Reinventing the reboot: the requel
Ever had a friend who you knew in the distant past, and encountered years later—and it seems like someone rebooted his life? Presently, you only recognize him by his name. In elementary school, he was a superhero in his convertible cargo pants/shorts and light-up Sketchers. Ten short years later, he laughs at you when you remind him about his old self. His past is buried, and a creepy clone is walking around instead.
Film reboots can stink in the same way personality reboots do. The ones that kill their past just don’t work. A reboot that ignores its past is like the kid who reinvents himself without respecting his pre-pubescent self; it becomes painfully apparent that the kid is posturing himself to be cool. Films in recent memory that played the poser include Karate Kid, Conan the Barbarian, and the short-lived TV reboot of Charlie’s Angels.
A reboot succeeds when it references its past. The really successful ones revere their predecessors. Think of Christopher Nolan’s Batman Begins—it didn’t spring out of nowhere. It reacted to its predecessors, and not just the films. Its film ancestors (see Batman Forever, Batman and Robin) had gotten campy—almost farcical—and so Batman Begins_ responded with a nitty-gritty realism. This interpretation was nothing new, though. To avid Batman fans, the reboot was recognized as a faithful homage to graphic novelist Frank Miller’s “Year One.” Even still, Nolan’s film did hit the reset button.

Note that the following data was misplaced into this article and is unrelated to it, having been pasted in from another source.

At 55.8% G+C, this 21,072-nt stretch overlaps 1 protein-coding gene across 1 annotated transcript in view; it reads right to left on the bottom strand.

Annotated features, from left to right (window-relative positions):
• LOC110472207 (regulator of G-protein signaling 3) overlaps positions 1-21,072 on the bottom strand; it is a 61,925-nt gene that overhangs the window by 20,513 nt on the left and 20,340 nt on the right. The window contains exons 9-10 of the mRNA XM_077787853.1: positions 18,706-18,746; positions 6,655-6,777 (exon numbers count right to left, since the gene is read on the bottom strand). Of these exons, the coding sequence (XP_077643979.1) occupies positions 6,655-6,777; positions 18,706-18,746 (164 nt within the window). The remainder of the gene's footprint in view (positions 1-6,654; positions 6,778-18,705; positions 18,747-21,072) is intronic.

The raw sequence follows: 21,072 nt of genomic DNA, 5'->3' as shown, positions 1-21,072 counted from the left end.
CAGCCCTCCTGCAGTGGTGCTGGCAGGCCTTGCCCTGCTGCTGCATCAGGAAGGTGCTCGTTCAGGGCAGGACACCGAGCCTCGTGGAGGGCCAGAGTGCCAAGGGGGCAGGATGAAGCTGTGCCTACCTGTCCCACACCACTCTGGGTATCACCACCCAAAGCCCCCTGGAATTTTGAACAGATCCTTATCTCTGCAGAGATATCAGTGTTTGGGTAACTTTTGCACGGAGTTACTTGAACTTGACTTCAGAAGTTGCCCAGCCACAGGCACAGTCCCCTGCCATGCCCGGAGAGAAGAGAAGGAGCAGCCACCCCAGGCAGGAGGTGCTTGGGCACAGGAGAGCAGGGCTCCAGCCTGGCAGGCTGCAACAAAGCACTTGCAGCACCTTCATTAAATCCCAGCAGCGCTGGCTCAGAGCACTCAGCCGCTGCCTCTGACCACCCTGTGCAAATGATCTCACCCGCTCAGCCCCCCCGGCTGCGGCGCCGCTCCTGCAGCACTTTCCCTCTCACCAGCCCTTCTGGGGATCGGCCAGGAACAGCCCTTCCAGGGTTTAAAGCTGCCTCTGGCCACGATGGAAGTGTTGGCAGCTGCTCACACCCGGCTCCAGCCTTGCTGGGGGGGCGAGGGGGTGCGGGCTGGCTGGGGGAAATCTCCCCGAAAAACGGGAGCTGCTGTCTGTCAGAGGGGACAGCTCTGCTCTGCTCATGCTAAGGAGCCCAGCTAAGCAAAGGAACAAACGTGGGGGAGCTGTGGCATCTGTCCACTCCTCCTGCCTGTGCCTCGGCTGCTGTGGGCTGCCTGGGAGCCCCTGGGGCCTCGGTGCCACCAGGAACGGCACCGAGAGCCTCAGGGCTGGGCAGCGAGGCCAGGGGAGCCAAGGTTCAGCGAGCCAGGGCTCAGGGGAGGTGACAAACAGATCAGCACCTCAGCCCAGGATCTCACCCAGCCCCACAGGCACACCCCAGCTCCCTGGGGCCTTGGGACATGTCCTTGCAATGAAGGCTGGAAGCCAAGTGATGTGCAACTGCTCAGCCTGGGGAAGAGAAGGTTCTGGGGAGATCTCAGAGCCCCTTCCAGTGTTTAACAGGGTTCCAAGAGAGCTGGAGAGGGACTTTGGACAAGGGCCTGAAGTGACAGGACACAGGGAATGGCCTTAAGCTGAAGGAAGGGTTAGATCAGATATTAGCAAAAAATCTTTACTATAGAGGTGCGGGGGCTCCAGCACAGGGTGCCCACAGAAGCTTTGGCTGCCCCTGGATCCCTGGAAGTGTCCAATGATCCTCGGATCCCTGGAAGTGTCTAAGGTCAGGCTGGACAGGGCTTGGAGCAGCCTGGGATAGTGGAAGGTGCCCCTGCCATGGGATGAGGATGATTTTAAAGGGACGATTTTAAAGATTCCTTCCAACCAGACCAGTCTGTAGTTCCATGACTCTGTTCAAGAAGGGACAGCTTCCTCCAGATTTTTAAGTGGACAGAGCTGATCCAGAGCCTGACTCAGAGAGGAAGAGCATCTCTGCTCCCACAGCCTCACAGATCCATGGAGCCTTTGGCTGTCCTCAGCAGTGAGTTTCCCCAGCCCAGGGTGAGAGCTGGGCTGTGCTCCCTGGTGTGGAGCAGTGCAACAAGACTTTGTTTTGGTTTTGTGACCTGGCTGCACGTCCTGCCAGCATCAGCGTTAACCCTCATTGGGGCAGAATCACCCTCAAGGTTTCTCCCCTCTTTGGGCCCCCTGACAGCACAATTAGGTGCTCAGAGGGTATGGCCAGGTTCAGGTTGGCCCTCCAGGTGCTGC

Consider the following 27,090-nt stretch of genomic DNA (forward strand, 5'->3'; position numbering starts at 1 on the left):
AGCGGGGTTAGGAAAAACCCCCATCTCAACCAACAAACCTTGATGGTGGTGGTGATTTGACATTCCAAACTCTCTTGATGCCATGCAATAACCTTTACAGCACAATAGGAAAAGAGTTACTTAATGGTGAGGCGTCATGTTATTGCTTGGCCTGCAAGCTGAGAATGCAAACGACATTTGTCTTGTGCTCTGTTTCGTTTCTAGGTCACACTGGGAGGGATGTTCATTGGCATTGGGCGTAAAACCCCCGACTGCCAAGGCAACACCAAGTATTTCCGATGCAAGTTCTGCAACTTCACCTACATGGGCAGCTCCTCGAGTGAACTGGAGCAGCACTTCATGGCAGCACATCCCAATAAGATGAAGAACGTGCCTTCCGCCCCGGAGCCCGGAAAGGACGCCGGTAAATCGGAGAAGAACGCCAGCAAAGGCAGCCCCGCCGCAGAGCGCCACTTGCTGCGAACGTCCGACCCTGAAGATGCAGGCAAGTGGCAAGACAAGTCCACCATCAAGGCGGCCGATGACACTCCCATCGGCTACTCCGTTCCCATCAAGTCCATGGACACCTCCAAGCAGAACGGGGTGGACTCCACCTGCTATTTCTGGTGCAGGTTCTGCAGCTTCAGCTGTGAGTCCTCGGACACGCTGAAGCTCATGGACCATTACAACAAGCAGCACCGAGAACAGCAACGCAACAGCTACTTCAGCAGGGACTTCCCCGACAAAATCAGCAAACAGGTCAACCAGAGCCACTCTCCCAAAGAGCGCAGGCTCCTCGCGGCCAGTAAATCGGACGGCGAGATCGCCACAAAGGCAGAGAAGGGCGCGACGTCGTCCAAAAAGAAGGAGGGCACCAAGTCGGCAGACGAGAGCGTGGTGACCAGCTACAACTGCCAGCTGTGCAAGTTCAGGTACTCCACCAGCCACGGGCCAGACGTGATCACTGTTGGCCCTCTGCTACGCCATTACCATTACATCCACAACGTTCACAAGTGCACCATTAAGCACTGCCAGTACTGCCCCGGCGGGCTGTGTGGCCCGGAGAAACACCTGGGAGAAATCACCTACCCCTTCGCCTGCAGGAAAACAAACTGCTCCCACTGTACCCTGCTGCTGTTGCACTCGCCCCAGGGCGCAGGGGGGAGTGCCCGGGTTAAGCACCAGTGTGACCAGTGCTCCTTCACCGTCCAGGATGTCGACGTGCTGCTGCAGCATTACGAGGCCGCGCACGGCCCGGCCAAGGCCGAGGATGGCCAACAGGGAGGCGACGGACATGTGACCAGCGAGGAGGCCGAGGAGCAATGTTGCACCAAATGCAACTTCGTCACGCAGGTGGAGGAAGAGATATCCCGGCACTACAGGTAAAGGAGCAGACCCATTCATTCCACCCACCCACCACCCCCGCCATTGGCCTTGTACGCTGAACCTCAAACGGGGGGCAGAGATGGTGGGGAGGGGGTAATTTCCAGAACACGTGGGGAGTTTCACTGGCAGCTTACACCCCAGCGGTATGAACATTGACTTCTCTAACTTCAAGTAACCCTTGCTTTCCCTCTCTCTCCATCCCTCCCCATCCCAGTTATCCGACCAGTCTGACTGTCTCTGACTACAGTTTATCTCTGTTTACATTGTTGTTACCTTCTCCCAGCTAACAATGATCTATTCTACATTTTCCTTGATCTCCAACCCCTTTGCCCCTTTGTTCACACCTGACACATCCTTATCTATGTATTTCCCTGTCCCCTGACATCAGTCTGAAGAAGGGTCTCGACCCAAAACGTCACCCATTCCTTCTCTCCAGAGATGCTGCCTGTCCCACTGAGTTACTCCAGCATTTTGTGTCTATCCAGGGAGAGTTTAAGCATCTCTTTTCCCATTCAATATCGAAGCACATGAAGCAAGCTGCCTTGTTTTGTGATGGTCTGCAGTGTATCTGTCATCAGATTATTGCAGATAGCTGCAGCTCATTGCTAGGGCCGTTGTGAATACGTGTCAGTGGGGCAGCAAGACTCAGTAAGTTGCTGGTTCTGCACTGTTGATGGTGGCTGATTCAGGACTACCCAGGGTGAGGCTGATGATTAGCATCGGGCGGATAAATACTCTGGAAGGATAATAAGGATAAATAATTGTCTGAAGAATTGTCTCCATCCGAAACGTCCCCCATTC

There’s a whole other breed of reboots, though. They reinvent a franchise without erasing what came before. A friend of mine once coined a term for those movies which are both sequels, and remakes. They are called “requels.” Think of 2009’s Star Trek, a film which starred a young Spock and the old Spock (played by the original Spock, Leonard Nimoy). Not only did the film pay homage to its past, but it also actually included its past—a feat accomplished by the film’s use of time travel. Whatever it means, the film not only acknowledged the universe that the original Enterprise existed in, it co-inhabited it.
The most recent Muppets film did the same thing: it remade the Muppets brand while continuing what was already there. It’s a requel. Thanks to writer Jason Segal, it was done with wit and verve. Embedded in the film was a subtle jab at the alternative – the remake that betrays the past—apparent in a subplot revolving around a knockoff group called The Moopets. It’s got a piece of the authentic Muppets in Fozzie the hack stand-up comic, but otherwise, it’s a rip-off, a remake that tarnishes the original Muppets. The Moopets are a bad reboot, and The Muppets are a successful requel.
So while Hollywood continues to churn out reboots, which attempt to bury our most beloved films and superheroes and pass off clones in their place, there is hope in the requel. The requel re-animates the dead, and gives us a friendly zombie. Then again, they are zombies.